place a Confidence, has affirmd to me, that he knows his Sufferings for
our glorious Cause. Has not Mc Neil struck upon this Rock? It is
possible he has. Says my friendly Correspondent "We all know his Zeal &
Sufferings for our glorious Cause." Such a Character commands my
Friendship; but it has no Consideration in the present Appeal. Has he
had a fair Trial? I pay a proper Regard to the Decisions of a Court
martial, & shall not give my Vote for altering them in any Instance but
when Error Fraud or partiality shall appear plainly to my own

Our Navy officers must not expect to pick & chuse for themselves. They
ought to be content with the Appointments given to them. It is true
Appointments should be made with more Discretion than I think they can
be by any Men at three or four hundred Miles Distance. For this Reason
I moved that they should be made by the Navy Board, which obtaind in a
certain Degree as you have seen or will see by a Letter from the Marine
Committee. Had this been the Case before Olney would have remaind in
the , Resistance & Bush must have waited for another. If the Queen of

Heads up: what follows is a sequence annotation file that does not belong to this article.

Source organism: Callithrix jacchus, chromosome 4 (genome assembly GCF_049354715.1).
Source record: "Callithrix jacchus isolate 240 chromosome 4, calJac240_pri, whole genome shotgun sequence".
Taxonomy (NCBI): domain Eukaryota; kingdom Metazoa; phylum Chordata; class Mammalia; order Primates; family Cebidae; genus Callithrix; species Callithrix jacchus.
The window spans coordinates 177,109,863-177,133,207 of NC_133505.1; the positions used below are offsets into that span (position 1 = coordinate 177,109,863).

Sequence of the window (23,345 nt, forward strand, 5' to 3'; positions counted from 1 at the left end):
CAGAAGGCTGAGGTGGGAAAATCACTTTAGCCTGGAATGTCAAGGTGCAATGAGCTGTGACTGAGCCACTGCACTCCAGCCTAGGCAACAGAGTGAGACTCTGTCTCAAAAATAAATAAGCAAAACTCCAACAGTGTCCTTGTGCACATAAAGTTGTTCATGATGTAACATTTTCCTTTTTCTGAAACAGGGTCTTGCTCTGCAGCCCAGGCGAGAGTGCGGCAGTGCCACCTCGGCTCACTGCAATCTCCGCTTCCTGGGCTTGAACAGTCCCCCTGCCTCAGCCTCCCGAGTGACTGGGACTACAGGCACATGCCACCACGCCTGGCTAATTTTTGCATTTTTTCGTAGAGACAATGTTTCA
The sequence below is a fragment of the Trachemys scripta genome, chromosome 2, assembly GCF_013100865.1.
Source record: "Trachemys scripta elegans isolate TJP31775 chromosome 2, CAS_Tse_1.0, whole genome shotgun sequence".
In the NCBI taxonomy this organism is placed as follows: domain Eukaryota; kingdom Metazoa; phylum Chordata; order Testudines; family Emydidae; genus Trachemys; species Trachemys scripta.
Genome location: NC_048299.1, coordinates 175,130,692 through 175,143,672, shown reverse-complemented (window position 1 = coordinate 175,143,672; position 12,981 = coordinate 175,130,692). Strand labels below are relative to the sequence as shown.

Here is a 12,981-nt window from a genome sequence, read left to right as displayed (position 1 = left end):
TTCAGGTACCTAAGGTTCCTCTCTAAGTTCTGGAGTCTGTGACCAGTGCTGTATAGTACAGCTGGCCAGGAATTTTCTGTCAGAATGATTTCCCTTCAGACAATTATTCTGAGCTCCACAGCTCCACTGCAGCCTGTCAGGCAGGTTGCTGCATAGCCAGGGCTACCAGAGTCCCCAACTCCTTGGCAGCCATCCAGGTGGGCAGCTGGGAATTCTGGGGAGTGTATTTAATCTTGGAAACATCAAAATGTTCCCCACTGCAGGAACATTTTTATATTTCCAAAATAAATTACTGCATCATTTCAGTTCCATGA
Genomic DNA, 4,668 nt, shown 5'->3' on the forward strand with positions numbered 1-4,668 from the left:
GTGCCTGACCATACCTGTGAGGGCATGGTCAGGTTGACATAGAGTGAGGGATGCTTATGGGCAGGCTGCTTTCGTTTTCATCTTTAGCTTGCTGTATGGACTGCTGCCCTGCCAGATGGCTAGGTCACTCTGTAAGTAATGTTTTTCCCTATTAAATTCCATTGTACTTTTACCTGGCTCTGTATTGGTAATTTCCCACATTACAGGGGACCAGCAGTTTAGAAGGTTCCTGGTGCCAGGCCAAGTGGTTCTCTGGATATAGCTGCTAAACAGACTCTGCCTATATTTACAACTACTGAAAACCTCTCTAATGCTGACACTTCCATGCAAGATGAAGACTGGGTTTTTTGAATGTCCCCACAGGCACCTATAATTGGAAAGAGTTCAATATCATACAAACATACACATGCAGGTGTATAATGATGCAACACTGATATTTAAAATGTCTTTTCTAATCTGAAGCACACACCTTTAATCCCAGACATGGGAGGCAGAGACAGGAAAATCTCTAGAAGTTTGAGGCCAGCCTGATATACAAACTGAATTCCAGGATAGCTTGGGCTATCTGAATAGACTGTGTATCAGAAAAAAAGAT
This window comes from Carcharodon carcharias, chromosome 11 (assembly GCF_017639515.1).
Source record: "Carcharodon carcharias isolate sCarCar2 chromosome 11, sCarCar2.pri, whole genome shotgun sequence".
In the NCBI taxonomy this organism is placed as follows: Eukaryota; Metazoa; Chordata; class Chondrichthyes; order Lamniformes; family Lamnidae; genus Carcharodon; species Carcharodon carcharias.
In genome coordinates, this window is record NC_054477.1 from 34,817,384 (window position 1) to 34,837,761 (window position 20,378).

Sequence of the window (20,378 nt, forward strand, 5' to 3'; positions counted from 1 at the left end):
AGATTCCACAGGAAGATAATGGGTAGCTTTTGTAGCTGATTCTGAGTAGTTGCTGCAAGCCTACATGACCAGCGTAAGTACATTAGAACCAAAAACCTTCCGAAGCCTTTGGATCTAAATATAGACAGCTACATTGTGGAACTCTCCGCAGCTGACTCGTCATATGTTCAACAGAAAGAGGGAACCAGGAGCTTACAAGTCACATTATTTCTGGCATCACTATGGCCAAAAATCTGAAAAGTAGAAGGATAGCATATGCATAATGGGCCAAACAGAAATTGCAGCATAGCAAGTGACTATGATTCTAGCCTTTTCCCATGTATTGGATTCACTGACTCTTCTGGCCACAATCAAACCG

France is a better Vessel it will turn out not to the Disadvantage of
Olney. While we have more officers in Commission than Ships, there must
be Disappointments, Envy, & Suspicions (oftentimes unreasonable) of
each other. This is the Make of Man, and we may as well think of
stopping the Tide as altering it. The Appointment of Landais affords an
ample Subject for the Observations of Speculatists and the Resentment
of Navy officers. I think he is, as you observe an ingenuous & well
behaved Man, and if he is an able & experiencd officer, as we are
assured he is by those whose Duty it is to give us the best
Intelligence, it is a pity that two very good Lieutenants shd have the
Ship & the Service on that account. I hope others may be found to fill
their places. "It is an opinion that I was Landais' chief Patron." On
this occasion you discover your self, as you are disposd to do on every
occasion, partial in my favor. If I was in any Degree instrumental in
promoting Capt Landais, it was because I really thought he would be of